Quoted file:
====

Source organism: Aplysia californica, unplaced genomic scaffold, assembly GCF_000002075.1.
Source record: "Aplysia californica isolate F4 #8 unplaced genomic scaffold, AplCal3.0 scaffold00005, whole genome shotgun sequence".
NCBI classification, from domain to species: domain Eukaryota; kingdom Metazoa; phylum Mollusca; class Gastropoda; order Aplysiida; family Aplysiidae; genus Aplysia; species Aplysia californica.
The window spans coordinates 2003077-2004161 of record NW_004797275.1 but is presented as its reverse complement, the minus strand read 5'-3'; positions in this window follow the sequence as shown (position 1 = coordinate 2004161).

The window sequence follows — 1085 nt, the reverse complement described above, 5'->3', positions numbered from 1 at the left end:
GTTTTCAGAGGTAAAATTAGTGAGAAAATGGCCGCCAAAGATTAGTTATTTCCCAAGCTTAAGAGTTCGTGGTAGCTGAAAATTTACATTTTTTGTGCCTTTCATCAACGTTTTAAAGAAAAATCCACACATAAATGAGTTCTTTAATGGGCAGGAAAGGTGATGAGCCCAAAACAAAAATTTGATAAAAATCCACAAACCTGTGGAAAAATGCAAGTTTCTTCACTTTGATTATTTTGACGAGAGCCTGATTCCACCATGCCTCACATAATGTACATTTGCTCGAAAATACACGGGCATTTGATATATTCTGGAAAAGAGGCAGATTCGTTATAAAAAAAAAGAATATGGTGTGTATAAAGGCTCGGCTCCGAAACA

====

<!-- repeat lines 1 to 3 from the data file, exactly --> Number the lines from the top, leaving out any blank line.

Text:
Source organism: Aplysia californica, unplaced genomic scaffold, assembly GCF_000002075.1.
Source record: "Aplysia californica isolate F4 #8 unplaced genomic scaffold, AplCal3.0 scaffold00005, whole genome shotgun sequence".
NCBI classification, from domain to species: domain Eukaryota; kingdom Metazoa; phylum Mollusca; class Gastropoda; order Aplysiida; family Aplysiidae; genus Aplysia; species Aplysia californica.